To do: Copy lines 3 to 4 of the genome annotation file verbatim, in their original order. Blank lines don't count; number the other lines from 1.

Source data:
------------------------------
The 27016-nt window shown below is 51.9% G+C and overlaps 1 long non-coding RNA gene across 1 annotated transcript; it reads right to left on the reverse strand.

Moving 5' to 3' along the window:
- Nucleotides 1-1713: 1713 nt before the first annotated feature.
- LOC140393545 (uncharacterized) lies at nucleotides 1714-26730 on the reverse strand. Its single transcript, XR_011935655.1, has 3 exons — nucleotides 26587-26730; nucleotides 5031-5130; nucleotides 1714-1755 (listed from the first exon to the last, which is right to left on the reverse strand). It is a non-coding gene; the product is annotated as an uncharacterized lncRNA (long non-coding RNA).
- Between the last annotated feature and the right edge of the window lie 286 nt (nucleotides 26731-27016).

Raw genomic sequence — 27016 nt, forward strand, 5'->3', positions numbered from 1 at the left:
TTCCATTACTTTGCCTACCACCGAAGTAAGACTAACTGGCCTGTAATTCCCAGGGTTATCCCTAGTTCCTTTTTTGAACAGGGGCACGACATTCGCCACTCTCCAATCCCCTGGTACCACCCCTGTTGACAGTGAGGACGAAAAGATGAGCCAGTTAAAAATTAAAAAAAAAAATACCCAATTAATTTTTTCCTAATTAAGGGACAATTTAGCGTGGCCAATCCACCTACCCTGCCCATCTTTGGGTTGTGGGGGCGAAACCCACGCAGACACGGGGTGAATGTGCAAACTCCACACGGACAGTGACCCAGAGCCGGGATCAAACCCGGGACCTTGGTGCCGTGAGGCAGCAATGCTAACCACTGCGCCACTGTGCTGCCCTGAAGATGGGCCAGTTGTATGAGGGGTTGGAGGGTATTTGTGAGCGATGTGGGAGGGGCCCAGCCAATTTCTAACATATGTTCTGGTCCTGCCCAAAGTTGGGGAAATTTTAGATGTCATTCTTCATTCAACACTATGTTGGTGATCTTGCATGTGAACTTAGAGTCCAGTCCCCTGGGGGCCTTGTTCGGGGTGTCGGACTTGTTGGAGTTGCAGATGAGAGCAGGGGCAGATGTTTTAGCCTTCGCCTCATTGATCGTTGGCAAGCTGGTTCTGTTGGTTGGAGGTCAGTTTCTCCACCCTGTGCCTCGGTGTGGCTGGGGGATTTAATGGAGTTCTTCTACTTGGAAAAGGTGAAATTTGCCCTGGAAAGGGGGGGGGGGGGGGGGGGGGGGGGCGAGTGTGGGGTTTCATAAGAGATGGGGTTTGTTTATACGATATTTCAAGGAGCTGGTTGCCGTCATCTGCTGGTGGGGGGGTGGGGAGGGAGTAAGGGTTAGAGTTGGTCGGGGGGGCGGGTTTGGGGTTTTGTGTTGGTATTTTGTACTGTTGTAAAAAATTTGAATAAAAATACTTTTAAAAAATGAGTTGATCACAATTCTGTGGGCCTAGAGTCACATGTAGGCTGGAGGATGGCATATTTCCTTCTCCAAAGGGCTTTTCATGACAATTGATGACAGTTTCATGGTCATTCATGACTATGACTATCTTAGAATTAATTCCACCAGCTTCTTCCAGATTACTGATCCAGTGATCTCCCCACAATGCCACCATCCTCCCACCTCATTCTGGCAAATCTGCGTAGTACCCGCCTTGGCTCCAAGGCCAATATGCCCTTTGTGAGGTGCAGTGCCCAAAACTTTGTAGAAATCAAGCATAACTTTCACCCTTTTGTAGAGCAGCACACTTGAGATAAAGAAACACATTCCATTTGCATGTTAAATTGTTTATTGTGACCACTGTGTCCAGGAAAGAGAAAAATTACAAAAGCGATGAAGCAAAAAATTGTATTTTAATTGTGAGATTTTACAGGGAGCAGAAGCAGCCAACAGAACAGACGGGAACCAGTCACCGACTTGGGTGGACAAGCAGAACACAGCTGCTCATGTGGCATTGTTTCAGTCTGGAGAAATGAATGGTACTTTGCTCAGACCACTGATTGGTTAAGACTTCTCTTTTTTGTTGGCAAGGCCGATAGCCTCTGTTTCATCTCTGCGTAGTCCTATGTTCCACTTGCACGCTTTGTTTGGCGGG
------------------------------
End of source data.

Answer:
- Nucleotides 1-1713: 1713 nt before the first annotated feature.
- LOC140393545 (uncharacterized) lies at nucleotides 1714-26730 on the reverse strand. Its single transcript, XR_011935655.1, has 3 exons — nucleotides 26587-26730; nucleotides 5031-5130; nucleotides 1714-1755 (listed from the first exon to the last, which is right to left on the reverse strand). It is a non-coding gene; the product is annotated as an uncharacterized lncRNA (long non-coding RNA).